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  • Dividend Paying Whole Life Insurance - The Alternative Fixed Income Vehicle (Part 2) [View article]
    Bruce:

    I had to give you a +1 for that response. Loved it completely.

    The controversy is the blending of mixing insurance with investing. I believe that to be the case more so with Universal Life, or Indexed Life policies. The way I view Dividend paying Whole Life policies will be seen at the end of the series, but I will state this: I am giving up some returns (from purely an investment perspective) for creditor protection and a death benefit kicker. I know William said if you are that rich you don't need life insurance. I can't completely agree. There will be (possible) estate taxes and estate planning issues that could wipe out an inherited IRA that a tax-free death benefit could handle and increase the longevity of other assets.

    DD
    Nov 4 03:59 PM | 1 Like Like |Link to Comment
  • Dividend Paying Whole Life Insurance - The Alternative Fixed Income Vehicle (Part 2) [View article]
    Thanks for all the comments. I knew this would be a controversial group of articles, but I do appreciate the discussion and I do understand all points of views that are being discussed.

    If EVERYONE acted logically about finances, then this discussion is moot. However, you can apply to the same idea to an automobile, which is certainly a depreciating asset. If you just need four wheels and an engine, everyone would drive a Honda Accord and BMW, Lexus, and Ferrari would not exist. That's obviously not the case.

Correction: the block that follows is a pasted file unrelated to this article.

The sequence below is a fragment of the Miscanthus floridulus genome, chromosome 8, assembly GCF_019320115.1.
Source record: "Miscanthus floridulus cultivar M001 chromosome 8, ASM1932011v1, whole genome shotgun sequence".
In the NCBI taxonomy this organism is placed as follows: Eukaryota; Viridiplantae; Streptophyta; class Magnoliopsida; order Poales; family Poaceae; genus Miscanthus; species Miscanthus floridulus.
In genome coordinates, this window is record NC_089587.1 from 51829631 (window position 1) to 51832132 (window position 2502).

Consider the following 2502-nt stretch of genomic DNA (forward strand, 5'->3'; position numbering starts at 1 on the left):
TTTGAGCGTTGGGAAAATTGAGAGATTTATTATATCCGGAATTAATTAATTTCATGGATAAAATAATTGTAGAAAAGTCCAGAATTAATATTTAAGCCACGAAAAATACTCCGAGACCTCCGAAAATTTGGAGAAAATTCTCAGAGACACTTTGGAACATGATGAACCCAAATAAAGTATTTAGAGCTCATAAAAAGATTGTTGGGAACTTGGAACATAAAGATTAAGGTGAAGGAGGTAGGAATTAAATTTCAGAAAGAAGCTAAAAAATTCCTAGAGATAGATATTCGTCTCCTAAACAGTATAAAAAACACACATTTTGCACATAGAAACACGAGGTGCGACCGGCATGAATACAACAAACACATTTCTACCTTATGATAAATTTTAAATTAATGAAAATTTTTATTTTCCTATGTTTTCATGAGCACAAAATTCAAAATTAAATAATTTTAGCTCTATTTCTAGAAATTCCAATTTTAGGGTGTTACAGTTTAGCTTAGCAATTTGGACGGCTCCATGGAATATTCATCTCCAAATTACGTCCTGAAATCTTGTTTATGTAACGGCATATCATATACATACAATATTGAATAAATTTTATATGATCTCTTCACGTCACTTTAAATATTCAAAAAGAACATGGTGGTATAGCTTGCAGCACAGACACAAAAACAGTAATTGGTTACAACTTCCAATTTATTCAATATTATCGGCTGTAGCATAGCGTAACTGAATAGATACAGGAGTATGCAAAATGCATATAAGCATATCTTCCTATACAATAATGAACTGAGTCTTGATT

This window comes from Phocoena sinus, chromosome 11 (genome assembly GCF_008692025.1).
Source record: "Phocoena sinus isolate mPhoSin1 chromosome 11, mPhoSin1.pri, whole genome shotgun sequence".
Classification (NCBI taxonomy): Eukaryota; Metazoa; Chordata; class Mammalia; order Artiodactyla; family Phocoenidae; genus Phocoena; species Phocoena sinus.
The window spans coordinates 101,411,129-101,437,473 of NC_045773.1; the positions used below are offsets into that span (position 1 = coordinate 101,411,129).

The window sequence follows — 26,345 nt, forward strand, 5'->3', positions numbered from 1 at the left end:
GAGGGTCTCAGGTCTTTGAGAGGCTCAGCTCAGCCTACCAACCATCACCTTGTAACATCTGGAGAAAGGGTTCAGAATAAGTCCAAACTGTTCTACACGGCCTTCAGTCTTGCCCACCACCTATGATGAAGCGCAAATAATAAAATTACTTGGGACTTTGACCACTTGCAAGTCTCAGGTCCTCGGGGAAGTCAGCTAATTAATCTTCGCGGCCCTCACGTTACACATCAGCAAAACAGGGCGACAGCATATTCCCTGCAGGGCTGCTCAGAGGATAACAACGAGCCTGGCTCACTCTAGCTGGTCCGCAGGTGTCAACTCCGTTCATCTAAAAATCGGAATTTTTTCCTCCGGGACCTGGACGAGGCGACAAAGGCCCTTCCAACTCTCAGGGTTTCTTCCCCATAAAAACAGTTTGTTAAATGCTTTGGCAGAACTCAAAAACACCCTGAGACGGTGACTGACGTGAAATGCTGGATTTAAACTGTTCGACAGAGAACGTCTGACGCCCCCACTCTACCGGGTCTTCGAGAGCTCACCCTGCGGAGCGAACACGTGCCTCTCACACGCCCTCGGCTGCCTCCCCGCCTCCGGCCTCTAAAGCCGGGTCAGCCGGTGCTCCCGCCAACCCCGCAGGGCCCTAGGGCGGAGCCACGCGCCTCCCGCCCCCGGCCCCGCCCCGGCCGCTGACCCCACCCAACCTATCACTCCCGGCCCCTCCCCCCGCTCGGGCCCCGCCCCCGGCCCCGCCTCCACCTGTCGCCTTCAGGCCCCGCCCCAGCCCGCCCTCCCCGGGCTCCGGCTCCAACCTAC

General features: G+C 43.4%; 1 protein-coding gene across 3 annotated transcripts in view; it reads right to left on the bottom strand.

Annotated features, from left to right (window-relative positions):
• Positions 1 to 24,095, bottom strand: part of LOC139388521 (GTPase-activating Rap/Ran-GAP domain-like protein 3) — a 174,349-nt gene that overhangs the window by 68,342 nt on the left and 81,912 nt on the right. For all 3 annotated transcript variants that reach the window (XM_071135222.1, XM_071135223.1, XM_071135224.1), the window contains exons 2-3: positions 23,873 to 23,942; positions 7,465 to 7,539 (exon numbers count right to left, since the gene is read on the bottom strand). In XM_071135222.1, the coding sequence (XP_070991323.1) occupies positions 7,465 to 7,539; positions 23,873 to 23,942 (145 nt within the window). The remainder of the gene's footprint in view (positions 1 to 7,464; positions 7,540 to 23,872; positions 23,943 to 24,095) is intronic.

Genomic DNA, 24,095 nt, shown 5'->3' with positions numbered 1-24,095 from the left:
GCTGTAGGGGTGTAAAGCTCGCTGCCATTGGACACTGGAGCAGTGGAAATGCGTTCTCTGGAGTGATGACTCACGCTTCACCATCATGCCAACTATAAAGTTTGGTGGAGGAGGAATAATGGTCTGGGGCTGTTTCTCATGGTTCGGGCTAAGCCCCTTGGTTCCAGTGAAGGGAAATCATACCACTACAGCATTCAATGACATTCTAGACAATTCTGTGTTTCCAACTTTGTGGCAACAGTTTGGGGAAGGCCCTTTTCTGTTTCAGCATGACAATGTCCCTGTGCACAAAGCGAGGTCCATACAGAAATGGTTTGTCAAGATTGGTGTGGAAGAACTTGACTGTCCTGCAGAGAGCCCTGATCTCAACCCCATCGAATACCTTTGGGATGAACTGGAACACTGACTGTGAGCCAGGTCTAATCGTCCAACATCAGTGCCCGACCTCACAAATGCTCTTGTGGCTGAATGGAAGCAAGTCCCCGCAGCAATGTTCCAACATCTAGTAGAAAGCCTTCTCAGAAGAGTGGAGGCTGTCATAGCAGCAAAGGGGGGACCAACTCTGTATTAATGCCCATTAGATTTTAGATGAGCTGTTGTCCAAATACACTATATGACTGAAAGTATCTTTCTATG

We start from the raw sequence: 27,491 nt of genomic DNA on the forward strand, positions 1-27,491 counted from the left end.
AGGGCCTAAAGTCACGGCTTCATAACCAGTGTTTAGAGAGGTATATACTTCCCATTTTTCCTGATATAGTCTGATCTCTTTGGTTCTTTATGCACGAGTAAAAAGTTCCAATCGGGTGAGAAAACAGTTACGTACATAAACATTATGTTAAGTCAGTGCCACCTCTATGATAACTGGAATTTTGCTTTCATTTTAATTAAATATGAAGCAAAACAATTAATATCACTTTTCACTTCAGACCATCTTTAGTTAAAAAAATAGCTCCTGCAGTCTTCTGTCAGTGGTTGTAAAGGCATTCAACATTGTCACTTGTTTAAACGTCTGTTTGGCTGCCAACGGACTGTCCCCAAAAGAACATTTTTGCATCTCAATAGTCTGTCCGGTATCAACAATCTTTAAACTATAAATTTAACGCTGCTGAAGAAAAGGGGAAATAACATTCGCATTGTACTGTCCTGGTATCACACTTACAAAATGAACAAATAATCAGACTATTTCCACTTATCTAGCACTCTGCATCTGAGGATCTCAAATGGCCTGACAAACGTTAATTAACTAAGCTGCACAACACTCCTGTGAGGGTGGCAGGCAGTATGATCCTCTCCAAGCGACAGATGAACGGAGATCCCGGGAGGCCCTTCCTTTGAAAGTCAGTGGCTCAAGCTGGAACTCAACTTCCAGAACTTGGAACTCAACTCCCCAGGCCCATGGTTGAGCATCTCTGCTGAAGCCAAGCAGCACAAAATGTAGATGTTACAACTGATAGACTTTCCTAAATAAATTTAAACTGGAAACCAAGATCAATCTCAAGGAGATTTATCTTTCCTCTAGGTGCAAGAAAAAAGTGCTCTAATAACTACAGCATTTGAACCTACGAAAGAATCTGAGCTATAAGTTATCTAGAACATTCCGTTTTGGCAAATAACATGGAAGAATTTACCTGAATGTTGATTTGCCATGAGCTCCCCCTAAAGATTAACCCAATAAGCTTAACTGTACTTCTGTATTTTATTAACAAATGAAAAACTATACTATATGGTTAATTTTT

I think there is something to learn, at least that's my hope. Even if you don't agree, I hope you can say that although I do not agree with his conclusion, there were some interesting things I didn't know.

    DD
    Nov 4 11:46 AM | 1 Like Like |Link to Comment
  • Could Whole Life Insurance Be Your Fixed Income Allocation? [View article]
    Bionic and Red Turtle:

    I tend to agree with you. Buy Term and Invest the Rest (BTIR) is the more logical way to secure your future, but what percentage REALLY do this? You two may, the vast majority do not/ can not/ will not. As I said in my disclosure, I have no skin in this game. I don't sell anything related to this. It's just an interesting tool which can get abused, but if done correctly, could be very beneficial to you and your loved ones.
    Oct 31 12:45 PM | 1 Like Like |Link to Comment
  • This 7% Yielder Continues To Roll [View article]
    According to the presentation on their website, they have the initial losses from starting a new company, which lowers how much profit and taxes they will pay. It does mention about the AMT taking 2-5% from the dividend for the first 2-3 years. So, if you have nearly the same dividend, but a lower price, your yield will be higher.

    Once things normalize, the dividend would be taxed at the corporate level of 35% and the yield would be about 2% different. 7% for LINE, 5%ish for LNCO.

    DD
    Oct 25 01:01 PM | 1 Like Like |Link to Comment
  • 'Investing For The Long Run' With This Durable Sale/Leaseback REIT [View article]
    Brad:

    It was alluded to but never said directly. Was the nice increase in the dividend now because of REIT rules of having to distribute 90% of FFO? For a company that's only increased the dividend 3% a year for 13 years to then jump 15% is the only reason I can think of.

    Great article as always.

    eyetri2
    Oct 4 02:23 PM | 1 Like Like |Link to Comment
  • The Fourth Scenario For When Should I Transition From Capital Gain Investing To Dividend Growth Investing? [View article]
    Jeff:

    I am on the same wavelength as you. Someone who was able to pick those 20 stocks and hold them for 20 years is an idiot-savant, an idiot, or just a savant.

    I did use longrundata to see what reinvestment of the dividends would have done in terms of the final nut. Instead of $116K, it grew to $153,000 (not figuring taxes on the dividends along the way). Also, NVS according to LRD started in late 1996 trading on the NYSE.